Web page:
The start to my ordained ministry was a rough ride. I chose to go to a parish that was experiencing significant conflict, which ended up with the departure of a number of members. When they left, of course, they took their pledges with them, leaving us to figure out how to construct a budget that was $600,000 lower than it had been the year before.
This parish had a tradition of extraordinary generosity toward to the poor, and in keeping with that tradition, they chose not to take the “easy cut” and eliminate all funding for outreach, even though that decision would mean severe cuts to the programs and staff which our members counted on. However, we could not give the amount we had given in years past, which is how I came to be writing to forty of the agencies we traditionally supported and explaining to them that we could not support them this year. We had chosen our recipients with great care, electing to allocate continued funding where we believed it would do the most good, but as I signed all those letters, I knew that each stroke of my pen was causing hardship: fewer beds at the homeless shelter; fewer crayons at a preschool; less food at a soup kitchen. Someone might even die from what I was doing that day. I had thought that kind of decision was for generals, not for clergy. At the end of signing them, I broke down weeping and went home. It was the only time in my ordained ministry that I have been that broken.
This week, House of Representatives decided to eliminate forty billion dollars from the food stamp program (whose real name is SNAP) over the next ten years. That’s a whole lot more than I was forced to cut, and it’s aimed at the very people Jesus told us to cherish. There is only one passage in Scripture in which Jesus discusses the Day of Judgment in any detail, and he lays out only one criterion: “as you have done it to the least of these who are members of my family, you have done it to me.”
Many years ago, a philosopher named Hannah Arendt coined a term that describes how harm is done in the modern world; she spoke of “the banality of evil.” It means that, today, people do not need to have malicious intentions to do great harm. Because any significant action in our world generally requires the conjoined efforts of a lot of people, each of whom sees only a small piece of the task, it can be hard for people to realize the cumulative consequences of their actions. We don’t need to be cruel; we need only to be indifferent.
I find Arendt’s insight both unsettling and true. It would be comforting to be able to think of evil in cartoon images: Satan in a bright red suit, colorful villains out of James Bond movies or Pink Panther films, great men and women striding across the world stage making flamboyant speeches and doing extravagant deeds. The truth is both less colorful and less reassuring. We have reached a time in which good people can do immense harm simply by keeping their focus on the small tasks they are given without lifting their heads to see the big picture, the lives they will damage, the health they will stunt, the hope they will destroy.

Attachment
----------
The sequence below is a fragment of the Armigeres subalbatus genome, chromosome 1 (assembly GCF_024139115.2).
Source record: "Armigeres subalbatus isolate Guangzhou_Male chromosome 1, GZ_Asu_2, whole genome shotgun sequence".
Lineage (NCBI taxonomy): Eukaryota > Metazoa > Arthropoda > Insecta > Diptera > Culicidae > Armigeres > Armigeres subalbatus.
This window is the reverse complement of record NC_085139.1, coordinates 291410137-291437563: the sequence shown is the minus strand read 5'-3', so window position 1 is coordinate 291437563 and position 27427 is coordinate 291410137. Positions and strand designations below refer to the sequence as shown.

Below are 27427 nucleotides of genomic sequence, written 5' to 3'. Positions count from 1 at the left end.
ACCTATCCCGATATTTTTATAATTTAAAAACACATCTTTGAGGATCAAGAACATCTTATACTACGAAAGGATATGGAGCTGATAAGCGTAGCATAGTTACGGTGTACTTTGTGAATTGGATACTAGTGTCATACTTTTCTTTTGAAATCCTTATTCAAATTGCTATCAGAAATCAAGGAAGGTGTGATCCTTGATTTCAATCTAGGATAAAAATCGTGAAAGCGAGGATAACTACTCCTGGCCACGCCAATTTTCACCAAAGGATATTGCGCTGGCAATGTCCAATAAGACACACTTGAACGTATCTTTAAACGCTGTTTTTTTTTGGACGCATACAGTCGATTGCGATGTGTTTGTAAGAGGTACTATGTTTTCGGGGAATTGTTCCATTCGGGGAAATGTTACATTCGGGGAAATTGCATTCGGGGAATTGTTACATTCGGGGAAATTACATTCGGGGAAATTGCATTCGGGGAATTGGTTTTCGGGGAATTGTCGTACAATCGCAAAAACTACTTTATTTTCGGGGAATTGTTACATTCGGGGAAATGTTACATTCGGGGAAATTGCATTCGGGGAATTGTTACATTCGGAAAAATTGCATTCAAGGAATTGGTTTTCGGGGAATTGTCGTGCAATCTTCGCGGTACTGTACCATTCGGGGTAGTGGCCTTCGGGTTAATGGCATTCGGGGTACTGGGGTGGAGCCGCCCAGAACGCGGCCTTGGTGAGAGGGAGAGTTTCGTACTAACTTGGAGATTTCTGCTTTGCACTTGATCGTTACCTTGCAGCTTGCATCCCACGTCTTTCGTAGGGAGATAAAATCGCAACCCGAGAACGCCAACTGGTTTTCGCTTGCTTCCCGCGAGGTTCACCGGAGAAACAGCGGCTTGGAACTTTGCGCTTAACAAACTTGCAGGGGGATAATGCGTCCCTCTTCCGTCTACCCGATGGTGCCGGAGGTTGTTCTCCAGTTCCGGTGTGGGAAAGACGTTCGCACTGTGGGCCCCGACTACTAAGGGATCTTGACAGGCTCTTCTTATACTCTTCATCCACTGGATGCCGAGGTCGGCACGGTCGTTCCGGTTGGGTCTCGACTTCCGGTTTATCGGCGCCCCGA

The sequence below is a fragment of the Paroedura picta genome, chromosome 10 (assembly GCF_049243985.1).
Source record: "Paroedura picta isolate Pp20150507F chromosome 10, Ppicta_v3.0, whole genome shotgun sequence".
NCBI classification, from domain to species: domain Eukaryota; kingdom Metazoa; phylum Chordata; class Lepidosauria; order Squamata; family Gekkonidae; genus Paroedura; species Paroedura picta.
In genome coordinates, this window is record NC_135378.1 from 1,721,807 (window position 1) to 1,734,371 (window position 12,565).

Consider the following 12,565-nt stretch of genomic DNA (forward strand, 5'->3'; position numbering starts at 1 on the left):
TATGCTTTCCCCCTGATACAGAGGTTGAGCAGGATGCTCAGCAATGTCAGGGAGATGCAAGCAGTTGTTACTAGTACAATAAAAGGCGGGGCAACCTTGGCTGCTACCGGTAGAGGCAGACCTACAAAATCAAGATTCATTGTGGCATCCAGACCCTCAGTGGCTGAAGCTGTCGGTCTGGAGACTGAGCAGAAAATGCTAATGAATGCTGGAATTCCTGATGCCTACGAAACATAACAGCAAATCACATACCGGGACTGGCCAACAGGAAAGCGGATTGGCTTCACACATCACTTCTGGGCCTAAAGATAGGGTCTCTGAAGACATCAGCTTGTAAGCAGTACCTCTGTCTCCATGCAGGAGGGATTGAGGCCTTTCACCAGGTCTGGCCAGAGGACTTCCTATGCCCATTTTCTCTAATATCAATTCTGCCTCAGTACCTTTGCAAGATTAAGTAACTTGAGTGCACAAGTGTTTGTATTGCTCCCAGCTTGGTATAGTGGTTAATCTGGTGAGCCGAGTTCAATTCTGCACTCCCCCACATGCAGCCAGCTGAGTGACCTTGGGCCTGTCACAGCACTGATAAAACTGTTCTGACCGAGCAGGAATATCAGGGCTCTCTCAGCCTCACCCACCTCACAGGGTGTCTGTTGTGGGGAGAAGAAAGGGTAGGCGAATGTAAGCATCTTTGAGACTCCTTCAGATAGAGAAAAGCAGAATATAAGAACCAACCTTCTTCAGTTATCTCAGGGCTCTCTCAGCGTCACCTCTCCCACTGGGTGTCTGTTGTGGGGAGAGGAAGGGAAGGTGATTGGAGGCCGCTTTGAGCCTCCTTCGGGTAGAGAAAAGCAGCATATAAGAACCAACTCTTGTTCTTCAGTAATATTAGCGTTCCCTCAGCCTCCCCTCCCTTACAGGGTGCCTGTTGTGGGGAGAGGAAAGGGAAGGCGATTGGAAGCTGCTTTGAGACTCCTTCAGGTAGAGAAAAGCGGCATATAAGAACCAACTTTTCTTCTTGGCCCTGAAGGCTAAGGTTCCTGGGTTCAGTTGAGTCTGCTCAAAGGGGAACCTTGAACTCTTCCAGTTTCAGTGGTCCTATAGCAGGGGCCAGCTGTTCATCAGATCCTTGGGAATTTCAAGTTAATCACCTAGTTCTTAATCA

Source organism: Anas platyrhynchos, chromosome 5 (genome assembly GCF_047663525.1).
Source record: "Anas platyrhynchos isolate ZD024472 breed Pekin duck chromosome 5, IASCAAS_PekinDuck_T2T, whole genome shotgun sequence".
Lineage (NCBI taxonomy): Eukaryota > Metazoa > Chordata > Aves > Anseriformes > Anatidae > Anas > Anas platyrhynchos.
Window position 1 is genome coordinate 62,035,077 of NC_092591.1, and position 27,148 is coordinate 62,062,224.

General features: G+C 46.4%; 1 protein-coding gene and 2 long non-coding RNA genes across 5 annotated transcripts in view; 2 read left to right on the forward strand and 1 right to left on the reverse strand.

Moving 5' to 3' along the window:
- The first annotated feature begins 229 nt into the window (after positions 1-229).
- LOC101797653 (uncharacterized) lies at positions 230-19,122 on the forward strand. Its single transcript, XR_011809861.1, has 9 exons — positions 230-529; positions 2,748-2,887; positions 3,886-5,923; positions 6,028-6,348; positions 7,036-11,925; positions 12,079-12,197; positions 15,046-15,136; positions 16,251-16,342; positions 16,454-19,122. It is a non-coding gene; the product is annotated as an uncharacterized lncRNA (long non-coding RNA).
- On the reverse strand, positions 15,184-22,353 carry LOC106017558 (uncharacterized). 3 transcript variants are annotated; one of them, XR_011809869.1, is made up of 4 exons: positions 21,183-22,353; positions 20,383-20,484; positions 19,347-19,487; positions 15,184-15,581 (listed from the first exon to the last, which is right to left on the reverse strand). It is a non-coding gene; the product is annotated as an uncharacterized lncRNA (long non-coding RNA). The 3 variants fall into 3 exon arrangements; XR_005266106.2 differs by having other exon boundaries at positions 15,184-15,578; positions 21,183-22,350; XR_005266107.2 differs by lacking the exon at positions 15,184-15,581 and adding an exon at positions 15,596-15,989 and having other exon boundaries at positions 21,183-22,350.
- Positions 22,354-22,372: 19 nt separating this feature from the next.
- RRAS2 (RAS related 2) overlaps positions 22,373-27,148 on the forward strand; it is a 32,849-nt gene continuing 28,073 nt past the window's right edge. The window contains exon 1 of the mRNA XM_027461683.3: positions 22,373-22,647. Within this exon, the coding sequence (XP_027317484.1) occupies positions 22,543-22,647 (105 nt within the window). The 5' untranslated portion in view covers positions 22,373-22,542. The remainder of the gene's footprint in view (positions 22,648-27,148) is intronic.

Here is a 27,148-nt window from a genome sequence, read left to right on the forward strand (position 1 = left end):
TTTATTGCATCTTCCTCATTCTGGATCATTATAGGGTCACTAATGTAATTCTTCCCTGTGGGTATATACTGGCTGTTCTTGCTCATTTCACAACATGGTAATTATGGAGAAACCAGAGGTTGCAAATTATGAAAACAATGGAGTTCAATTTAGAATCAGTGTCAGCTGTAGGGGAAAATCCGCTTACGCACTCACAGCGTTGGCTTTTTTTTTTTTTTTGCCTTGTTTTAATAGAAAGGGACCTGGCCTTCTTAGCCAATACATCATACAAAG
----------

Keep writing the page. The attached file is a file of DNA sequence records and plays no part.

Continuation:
Here in Washington, DC, the average SNAP benefit in 2012 was $137 per person per month. Across the country, it is $133, which works out to $4.43 per day or $1596 per year. 86% of that money goes to households containing a child, an elderly person, or a disabled person. Based on those figures, the cuts that the house just passed will mean de-funding 2.5 million people completely, or cutting the allowance for many millions more. This is as harmful a decision as I have seen the leadership of our country make in my lifetime.
Let me be clear. I would love to see participation in SNAP shrink to pre-recession levels. I would love to see it go away entirely. But I think the way to get there is to help create jobs that pay enough for people to support their families in a way that does not force them to choose between being able to feed their children and being able to give their children an antibiotic when the kids are sick. We saw a lot of that in my last parish: long lines of people with two jobs each who still could not make ends meet. Taking away their food, when there is not enough work to go around, is not a solution.
Underneath all the rhetoric, there is a fundamental question under discussion: What does it mean to be citizens who share a country and a community? Are we simply people placed in proximity to one another by accident, or do we owe one another a minimum level of care? If the latter, what should that care be? There are a wide range of thoughtful opinions on those questions, but only some of those responses are consistent with the witness of Scripture. From the earliest days of Israel, God conditioned God’s continuing love for God’s people on our care of the widow and the orphan — on those who were utterly without family or without resources of their own. Jesus did not alter that teaching, but embodied it, living among the poor, eating with sinners, dying among the outcast, and commanding his followers, “Love one another, as I have loved you.” Love, here, is a verb.
In the end, it’s about the kind of community we want to inhabit: a place like the town in which I grew up, in which we could walk the streets in safety and laugh with our fellow Americans and dream big dreams, or a place like a city I inhabited later, where the street-corners were littered with people who were begging for food and people walked by one another in silence and the dreams of half our children withered unrealized.
The choice is in our hands.
Tell your legislators and the president that this is unacceptable, or phone and let them know that you support this decision. (I know that many of you who are reading this, and whom I love, will disagree with me on this issue.) But whatever you believe on this one, say it to those who make the decisions. Take a side. We owe God’s children at least that much. Indifference is what kills the heart.